Last year when we were preparing for the AI and ML panel at the Markets Group meeting, we spent a lot of effort to prepare for questions on potential and actual adverse effects – but no-one asked. The audience were institutional investors, many of them managing pension funds for employees, so we really had expected pointed questions about the potential for removal of existing jobs and about how new occupations might arise.
Prompted by a blog post from Timothy Taylor, and quoting from a paper titled ‘The Wrong Kind of AI’ , it seems useful to think “about the future of work as a race between automation and new, labor-intensive tasks. Labor demand has not increased steadily over the last two centuries because of technologies that have made labor more productive in everything. Rather, many new technologies have sought to eliminate labor from tasks in which it previously specialized. All the same, labor has benefited from advances in technology, because other technologies have simultaneously enabled the introduction of new labor-intensive tasks. These new tasks have done more than just reinstate labor as a central input into the production process; they have also played a vital role in productivity growth.”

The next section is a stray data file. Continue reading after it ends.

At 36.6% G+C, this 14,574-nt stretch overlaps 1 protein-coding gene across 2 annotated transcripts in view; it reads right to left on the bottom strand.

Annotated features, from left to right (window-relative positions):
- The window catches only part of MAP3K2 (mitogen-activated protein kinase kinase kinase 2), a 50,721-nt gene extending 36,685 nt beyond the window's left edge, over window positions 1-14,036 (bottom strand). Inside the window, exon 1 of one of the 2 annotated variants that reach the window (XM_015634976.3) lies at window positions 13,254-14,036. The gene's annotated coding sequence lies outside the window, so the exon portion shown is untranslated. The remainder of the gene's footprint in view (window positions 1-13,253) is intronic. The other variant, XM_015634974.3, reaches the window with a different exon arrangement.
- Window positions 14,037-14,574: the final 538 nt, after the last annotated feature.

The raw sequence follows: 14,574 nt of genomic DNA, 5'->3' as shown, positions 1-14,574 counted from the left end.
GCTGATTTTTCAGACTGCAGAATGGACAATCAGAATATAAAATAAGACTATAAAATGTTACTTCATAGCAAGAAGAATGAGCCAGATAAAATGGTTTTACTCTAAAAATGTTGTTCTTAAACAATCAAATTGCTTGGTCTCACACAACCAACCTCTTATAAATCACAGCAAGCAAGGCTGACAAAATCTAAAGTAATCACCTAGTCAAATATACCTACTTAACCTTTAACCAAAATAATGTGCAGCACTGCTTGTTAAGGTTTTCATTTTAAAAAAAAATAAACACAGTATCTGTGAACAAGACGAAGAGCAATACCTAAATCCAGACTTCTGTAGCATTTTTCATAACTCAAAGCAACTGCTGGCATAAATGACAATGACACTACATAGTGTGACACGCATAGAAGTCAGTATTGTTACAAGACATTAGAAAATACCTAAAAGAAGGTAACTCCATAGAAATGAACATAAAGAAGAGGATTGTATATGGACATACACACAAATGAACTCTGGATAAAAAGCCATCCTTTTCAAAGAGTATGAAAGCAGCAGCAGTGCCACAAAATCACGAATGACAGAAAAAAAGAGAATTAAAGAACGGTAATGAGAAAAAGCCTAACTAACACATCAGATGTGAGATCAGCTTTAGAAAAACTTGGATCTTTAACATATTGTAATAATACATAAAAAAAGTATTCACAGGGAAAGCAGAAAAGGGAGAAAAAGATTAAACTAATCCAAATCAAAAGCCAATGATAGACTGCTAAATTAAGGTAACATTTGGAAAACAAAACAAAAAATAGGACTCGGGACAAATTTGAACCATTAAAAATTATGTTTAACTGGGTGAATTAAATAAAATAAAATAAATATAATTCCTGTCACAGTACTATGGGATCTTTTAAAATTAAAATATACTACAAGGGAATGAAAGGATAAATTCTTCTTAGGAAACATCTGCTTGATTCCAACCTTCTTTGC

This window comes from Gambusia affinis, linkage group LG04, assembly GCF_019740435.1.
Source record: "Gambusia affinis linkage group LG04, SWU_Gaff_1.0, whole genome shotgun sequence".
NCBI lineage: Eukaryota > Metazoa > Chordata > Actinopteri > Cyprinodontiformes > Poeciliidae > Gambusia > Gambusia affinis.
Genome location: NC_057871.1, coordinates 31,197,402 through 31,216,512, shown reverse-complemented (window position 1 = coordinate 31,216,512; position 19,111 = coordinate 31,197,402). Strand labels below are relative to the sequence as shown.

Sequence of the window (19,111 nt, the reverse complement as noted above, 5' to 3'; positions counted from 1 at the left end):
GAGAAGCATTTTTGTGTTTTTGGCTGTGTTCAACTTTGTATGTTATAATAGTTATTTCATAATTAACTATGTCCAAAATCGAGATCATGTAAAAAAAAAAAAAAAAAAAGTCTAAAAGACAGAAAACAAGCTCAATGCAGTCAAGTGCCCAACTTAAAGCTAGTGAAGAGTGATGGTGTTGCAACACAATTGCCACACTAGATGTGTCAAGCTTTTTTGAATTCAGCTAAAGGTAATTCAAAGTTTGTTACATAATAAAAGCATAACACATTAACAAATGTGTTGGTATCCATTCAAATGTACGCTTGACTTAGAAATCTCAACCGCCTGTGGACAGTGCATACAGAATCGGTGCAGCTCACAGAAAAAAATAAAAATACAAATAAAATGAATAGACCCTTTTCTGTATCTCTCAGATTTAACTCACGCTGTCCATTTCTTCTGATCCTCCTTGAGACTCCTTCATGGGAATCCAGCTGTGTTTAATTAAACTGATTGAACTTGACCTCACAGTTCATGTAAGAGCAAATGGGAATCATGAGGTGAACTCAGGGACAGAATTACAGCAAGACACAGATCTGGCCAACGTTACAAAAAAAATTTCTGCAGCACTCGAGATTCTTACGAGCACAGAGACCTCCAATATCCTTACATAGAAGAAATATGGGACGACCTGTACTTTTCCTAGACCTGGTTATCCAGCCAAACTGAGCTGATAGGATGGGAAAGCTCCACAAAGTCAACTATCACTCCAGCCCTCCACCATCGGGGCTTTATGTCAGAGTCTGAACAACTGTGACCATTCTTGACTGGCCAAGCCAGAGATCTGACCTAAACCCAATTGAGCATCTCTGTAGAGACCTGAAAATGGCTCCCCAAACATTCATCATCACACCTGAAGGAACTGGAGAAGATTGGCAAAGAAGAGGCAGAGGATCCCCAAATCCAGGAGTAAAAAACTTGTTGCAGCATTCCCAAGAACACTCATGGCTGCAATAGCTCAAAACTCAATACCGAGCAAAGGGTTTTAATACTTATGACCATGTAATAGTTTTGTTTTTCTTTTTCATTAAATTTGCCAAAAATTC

IZA DP No. 12292 Institue of Labor Economics The Wrong Kind of AI?
Artificial Intelligence and the Future of Labor Demand APRIL 2019
Daron Acemoglu MIT and IZA
Pascual Restrepo Boston University